The International Journal of Computer Game Research

Our Mission - To explore the rich cultural genre of games; to give scholars a peer-reviewed forum for their ideas and theories; to provide an academic channel for the ongoing discussions on games and gaming.

Game Studies is a non-profit, open-access, crossdisciplinary journal dedicated to games research, web-published several times a year at

Our primary focus is aesthetic, cultural and communicative aspects of computer games, but any previously unpublished article focused on games and gaming is welcome. Proposed articles should be jargon-free, and should attempt to shed new light on games, rather than simply use games as metaphor or illustration of some other theory or phenomenon.

Game Studies is published with the support of:

The Swedish Research Council (Vetenskapsrådet)

The Joint Committee for Nordic Research Councils for the Humanities and the Social Sciences

Blekinge Institute of Technology

IT University of Copenhagen

Lund University

If you would like to make a donation to the Game Studies Foundation, which is a non-profit foundation established for the purpose of ensuring continuous publication of Game Studies, please contact the Editor-in-Chief or send an email to: foundation at gamestudies dot org
“Elves are Jews with Pointy Ears and Gay Magic”: White Nationalist Readings of The Elder Scrolls V: Skyrim

by Kristian A. Bjørkelo

This article explores how White Nationalists on Stormfront interpret (decode) Skyrim in accordance with their own worldview and the affordances of the game. In their eyes the Nords are a Germanic people and “Elves are Jews with pointy ears and gay magic”. [more]
A Typology of Imperative Game Goals

by Michael S. Debus, José P. Zagal, Rogelio E. Cardona-Rivera

This paper presents a typology of game goals to fill a gap in the literature regarding kinds of goals in games and how they are interrelated. We focus on ludic goals, instead of player created or narrative goals. The typology can be used for describing goal structures, how higher-level goals relate to lower levels and analyzing a games’ design. [more]

Sorry, Wrong Apocalypse: Horizon Zero Dawn, Heaven’s Vault, and the Ecocritical Videogame

by Megan Condis

This article is an examination of the ecocritical potential of Horizon Zero Dawn (Guerilla Games, 2017) and Heaven’s Vault (inkle, 2019). I argue that to properly depict climate change, we must develop new narrative formats and game mechanics that showcase "slow violence" (Nixon 2011). [more]
The New Lara Phenomenon: A Postfeminist Analysis of Rise of the Tomb Raider

by Janine Engelbrecht

Lara Croft, the heroine of the popular Tomb Raider videogame series, has undergone a major transformation after the series reboot 2013. The new representation of Lara Croft is a clear departure from the postfeminist action heroine archetype and is replicated in other post-2013 videogames with female protagonists. [more]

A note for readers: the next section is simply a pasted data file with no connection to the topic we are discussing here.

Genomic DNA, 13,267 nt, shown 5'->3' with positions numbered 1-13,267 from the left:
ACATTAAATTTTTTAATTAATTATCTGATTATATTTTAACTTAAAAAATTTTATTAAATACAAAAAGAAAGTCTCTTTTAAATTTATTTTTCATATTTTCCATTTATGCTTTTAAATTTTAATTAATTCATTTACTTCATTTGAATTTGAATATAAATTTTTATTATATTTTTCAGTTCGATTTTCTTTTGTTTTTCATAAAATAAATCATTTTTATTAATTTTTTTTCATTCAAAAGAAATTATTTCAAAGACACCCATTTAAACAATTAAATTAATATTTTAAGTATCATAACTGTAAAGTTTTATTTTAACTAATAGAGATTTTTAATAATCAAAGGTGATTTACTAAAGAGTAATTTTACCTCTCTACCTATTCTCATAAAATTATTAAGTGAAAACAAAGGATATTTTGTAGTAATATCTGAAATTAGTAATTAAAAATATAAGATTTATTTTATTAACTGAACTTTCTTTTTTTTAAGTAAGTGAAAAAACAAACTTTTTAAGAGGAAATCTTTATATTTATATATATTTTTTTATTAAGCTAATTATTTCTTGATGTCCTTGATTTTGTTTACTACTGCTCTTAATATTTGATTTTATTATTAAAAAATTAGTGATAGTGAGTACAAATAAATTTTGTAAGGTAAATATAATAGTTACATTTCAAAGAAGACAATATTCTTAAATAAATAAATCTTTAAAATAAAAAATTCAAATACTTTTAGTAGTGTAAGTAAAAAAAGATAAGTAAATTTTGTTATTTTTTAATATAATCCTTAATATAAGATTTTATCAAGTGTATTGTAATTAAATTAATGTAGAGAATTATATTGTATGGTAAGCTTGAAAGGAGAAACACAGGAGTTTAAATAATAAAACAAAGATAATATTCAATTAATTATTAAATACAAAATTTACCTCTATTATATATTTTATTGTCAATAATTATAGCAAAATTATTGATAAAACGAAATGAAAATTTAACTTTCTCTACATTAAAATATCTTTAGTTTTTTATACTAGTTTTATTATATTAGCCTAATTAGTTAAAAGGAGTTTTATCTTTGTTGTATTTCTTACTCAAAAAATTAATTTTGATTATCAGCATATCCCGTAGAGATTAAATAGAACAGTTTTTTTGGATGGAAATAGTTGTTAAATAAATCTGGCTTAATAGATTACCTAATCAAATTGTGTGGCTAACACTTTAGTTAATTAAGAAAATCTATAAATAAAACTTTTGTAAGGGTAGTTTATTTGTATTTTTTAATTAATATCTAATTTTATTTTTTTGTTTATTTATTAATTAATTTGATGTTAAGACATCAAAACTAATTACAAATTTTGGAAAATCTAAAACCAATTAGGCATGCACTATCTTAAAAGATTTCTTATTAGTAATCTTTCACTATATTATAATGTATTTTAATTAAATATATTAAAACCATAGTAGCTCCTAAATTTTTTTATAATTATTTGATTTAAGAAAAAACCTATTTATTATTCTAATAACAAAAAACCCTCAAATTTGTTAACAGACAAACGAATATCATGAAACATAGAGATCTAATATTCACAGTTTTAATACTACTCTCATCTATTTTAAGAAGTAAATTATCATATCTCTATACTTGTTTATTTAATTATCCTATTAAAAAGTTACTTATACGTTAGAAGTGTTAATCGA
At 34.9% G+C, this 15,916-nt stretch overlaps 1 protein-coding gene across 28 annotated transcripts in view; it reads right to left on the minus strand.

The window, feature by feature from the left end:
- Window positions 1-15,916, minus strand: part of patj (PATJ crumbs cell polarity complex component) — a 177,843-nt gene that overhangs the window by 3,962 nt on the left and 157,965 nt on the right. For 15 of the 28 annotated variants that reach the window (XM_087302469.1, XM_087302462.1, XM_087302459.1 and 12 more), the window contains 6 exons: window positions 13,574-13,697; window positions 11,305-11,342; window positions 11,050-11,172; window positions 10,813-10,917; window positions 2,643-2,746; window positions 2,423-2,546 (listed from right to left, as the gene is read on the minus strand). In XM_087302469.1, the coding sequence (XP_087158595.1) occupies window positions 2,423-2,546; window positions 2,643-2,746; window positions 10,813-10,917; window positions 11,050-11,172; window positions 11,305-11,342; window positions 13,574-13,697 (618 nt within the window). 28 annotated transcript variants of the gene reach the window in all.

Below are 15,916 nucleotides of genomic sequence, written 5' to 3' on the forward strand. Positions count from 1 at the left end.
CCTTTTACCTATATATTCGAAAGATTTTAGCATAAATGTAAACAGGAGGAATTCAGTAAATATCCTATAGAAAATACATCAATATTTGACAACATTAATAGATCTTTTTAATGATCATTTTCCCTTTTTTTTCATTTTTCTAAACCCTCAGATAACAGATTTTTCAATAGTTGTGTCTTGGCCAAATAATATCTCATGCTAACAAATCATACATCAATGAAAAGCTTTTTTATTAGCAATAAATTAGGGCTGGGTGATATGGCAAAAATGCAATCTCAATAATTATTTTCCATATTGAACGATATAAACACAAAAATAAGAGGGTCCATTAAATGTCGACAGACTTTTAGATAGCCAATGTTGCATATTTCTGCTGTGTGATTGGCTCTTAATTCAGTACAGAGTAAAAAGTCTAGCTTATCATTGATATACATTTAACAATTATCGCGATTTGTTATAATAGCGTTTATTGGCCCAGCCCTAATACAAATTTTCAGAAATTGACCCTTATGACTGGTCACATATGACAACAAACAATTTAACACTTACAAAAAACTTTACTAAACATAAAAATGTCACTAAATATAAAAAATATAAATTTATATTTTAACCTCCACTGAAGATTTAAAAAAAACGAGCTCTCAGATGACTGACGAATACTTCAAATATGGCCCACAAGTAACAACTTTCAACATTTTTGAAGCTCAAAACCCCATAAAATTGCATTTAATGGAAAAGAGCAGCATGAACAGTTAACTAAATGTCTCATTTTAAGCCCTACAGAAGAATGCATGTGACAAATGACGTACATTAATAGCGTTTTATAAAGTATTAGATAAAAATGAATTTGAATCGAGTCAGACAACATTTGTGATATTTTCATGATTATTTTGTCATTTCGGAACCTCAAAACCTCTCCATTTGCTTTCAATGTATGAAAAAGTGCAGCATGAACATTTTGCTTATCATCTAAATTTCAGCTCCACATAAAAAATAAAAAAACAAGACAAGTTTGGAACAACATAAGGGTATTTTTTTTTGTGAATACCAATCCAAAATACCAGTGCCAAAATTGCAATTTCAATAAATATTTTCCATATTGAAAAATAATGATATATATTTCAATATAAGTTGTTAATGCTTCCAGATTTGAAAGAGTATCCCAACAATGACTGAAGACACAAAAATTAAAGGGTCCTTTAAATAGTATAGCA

Applying corpus linguistics to videogame data: Exploring the representation of gender in videogames at a lexical level

by Frazer Heritage

This paper argues for applying corpus linguistics to videogames; a method that can reveal textual patterns in a corpus of games. This method is applied to gender representation in an example corpus, offering quantitative analysis of how discourses around social identities are (re)produced. [more]
The Historical Problem Space Framework: Games as a Historical Medium

by Jeremiah McCall

Historical games present the past in terms of historical problem spaces: player agents with roles and goals that are contextualized in a virtual world whose features enable and constrain player action. The HPS framework helps us better understand the gamic medium of history, with utility for historical game scholars, educators, and game designers. [more]

Reconsidering The Grasshopper: On the Reception of Bernard Suits in Game Studies

by Liam Mitchell

While Bernard Suits's landmark book The Grasshopper is as playful as it is rigorous, scholars in game studies tend to reference it only for its apparently bloodless definition of gameplay. This paper responds to this reception by highlighting the productive ambiguities of the text, particularly the relationship between games and society. [more]
Janky Controls and Embodied Play: Disrupting the Cybernetic Gameplay Circuit

by M. D. Schmalzer

This article develops the concept of janky controls to disrupt the assumed cybernetic connection of player and game. Through this disruption, standard notions of player subjectivity is also disrupted allowing for more diverse players and videogame design practices. [more]


©2001 - 2020 Game Studies Copyright for articles published in this journal is retained by the journal, except for the right to republish in printed paper publications, which belongs to the authors, but with first publication rights granted to the journal. By virtue of their appearance in this open access journal, articles are free to use, with proper attribution, in educational and other non-commercial settings.